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Yad Vashem This Month in Holocaust History
November 1947, Jews dancing in Hasenhecke, Germany, after the UN decision for the establishment of a Jewish state in Eretz Israel

November 1947

Jews dancing in Hasenhecke, Germany, after the UN decision for the establishment of a Jewish state in Eretz Israel

This photograph was taken in the DP camp in Hasenhecke, Germany (near Kassel), in November 1947, after the publication of the UN decision to establish a Jewish state in Eretz Israel.

A school was established in the DP camp in Hasenhecke where dozens of children and teenagers studied. In addition, a synagogue was opened in the camp, in which the displaced Jews began once again to celebrate the Jewish holidays, and where they held many memorial ceremonies, both for individuals and their original communities, as well as weddings. Concerts occasionally took place in the camp, as well as other cultural activities.

Agents of the Joint Distribution Committee came to Hasenhecke, where they established connections with the Jews in the camp, provided encouragement and arranged cultural activities for them.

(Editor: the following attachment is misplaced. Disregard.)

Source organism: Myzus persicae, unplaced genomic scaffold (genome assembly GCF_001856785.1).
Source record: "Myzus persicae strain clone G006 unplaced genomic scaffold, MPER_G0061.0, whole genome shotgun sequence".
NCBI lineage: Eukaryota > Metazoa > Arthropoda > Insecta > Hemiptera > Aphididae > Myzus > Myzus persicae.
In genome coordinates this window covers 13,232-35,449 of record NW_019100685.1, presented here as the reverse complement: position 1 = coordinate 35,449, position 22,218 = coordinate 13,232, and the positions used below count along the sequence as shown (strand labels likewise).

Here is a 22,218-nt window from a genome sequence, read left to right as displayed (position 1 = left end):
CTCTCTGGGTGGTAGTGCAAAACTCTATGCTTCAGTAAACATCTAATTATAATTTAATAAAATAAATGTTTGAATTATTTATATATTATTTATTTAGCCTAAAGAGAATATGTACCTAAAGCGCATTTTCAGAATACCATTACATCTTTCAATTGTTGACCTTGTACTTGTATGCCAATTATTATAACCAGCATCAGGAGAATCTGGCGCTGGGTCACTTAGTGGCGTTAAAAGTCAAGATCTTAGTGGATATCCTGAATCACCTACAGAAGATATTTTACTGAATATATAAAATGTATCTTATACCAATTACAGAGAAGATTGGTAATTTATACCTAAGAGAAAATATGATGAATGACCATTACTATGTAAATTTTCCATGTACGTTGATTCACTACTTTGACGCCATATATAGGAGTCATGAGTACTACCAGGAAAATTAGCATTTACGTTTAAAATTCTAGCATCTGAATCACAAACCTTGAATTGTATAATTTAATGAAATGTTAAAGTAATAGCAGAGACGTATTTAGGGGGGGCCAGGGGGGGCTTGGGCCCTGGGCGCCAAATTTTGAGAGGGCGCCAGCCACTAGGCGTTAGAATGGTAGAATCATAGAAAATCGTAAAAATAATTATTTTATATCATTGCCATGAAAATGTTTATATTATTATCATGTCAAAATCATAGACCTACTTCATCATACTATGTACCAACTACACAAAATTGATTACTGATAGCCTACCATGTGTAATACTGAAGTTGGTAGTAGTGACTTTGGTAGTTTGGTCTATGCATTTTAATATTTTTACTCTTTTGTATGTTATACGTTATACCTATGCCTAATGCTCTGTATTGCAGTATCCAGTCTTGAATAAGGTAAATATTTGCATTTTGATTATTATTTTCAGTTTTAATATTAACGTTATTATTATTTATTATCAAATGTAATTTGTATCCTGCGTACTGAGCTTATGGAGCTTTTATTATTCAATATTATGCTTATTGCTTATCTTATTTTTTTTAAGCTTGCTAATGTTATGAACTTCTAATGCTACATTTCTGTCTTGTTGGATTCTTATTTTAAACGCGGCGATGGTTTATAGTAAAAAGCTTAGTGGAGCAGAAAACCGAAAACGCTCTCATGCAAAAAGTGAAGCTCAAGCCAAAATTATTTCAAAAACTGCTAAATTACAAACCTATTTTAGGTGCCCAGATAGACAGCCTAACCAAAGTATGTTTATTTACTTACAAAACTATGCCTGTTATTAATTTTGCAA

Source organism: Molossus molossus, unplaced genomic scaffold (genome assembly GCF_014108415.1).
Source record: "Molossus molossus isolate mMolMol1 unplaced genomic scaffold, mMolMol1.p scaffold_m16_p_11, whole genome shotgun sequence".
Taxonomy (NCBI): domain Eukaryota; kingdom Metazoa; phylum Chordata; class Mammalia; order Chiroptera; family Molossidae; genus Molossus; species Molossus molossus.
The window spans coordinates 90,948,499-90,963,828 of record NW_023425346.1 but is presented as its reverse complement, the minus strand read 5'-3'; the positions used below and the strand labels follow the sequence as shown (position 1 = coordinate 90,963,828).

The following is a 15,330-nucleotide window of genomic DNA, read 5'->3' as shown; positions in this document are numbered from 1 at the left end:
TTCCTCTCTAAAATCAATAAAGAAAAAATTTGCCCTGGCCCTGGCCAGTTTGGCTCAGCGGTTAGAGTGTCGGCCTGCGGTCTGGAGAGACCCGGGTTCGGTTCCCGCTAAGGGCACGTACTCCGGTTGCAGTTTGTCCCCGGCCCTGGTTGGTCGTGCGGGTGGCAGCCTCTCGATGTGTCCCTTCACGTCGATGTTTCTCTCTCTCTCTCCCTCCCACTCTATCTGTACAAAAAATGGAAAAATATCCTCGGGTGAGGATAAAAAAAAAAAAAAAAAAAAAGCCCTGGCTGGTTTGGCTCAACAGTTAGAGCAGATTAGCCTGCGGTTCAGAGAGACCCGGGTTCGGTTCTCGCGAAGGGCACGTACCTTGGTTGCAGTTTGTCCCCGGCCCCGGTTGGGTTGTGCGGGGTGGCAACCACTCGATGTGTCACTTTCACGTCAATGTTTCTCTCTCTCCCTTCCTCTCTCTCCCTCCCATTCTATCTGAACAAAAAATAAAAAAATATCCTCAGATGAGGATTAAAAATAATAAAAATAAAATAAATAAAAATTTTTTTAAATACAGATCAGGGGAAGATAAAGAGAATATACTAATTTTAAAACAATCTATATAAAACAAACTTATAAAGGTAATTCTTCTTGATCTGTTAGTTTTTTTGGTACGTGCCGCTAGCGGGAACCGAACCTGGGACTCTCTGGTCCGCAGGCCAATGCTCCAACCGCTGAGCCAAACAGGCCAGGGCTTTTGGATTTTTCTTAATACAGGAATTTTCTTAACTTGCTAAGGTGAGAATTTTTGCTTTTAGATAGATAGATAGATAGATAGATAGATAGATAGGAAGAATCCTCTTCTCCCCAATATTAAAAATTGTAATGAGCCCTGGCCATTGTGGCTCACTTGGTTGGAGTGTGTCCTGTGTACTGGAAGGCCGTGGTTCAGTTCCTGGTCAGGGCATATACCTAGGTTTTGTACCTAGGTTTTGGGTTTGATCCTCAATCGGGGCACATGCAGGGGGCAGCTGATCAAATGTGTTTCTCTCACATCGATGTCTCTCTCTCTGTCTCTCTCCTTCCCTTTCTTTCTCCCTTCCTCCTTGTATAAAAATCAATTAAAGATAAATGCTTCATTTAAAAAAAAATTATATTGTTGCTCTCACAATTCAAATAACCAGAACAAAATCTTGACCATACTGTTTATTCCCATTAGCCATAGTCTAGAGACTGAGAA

However, not all of the survivors who arrived in Hasenhecke have positive memories of the camp. Lela (Klara) Weintraub-Fishman relates to daily life in the DP camp:

“Our first glimpse of the camp was almost enough to make us turn the truck around and drive back to Poland. Barbed-wire fences enclosed the camp, and there were guard towers with searchlights overlooking the compound within. Inside were dozens of long buildings made of wood with corrugated metal roofs. The place reminded us of the Janowska Camp, and we all feared that it would be put to a similar use. We were filled with dismay and alarm. It seemed that the whole thing was starting all over again: the Americans had replaced the Germans but the victims, Jews, remained the same. I thought, what the hell are we doing here in this prison? We’re free, aren’t we? We’ve been liberated, haven’t we?”

“Life in Hasenhecke was not physically hard, nor was it dangerous. Even so, I was miserable there. The worst part about it was the boredom. There wasn’t anything to do except stand in endless lines for our food rations. We stood in line, we got our food, and we went back to our rooms to eat. That was the sum of a normal day’s activity.”
("Lala’s Story: A Memoir of the Holocaust", pp.305, 307)

In the camp Lala met Rabbi Morris Fishman, who was put in charge of Hasenhecke by the Joint, and they married. The DP camp at Hasenhecke remained open until the beginning of the 1950s. The majority of survivors who left the camp immigrated either to America or Israel.

Yad Vashem Photo Archives 1486/302